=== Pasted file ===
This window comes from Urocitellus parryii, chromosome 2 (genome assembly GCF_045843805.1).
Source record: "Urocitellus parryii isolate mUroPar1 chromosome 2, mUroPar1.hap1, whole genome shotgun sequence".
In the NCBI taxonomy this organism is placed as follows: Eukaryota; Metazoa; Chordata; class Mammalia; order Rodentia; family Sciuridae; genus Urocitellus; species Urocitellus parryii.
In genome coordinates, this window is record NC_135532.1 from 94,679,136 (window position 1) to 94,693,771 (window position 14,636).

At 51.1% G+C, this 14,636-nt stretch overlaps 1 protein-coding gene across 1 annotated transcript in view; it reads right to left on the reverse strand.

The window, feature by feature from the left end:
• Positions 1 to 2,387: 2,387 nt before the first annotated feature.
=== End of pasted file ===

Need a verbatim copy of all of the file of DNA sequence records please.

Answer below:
This window comes from Urocitellus parryii, chromosome 2 (genome assembly GCF_045843805.1).
Source record: "Urocitellus parryii isolate mUroPar1 chromosome 2, mUroPar1.hap1, whole genome shotgun sequence".
In the NCBI taxonomy this organism is placed as follows: Eukaryota; Metazoa; Chordata; class Mammalia; order Rodentia; family Sciuridae; genus Urocitellus; species Urocitellus parryii.
In genome coordinates, this window is record NC_135532.1 from 94,679,136 (window position 1) to 94,693,771 (window position 14,636).

At 51.1% G+C, this 14,636-nt stretch overlaps 1 protein-coding gene across 1 annotated transcript in view; it reads right to left on the reverse strand.

The window, feature by feature from the left end:
• Positions 1 to 2,387: 2,387 nt before the first annotated feature.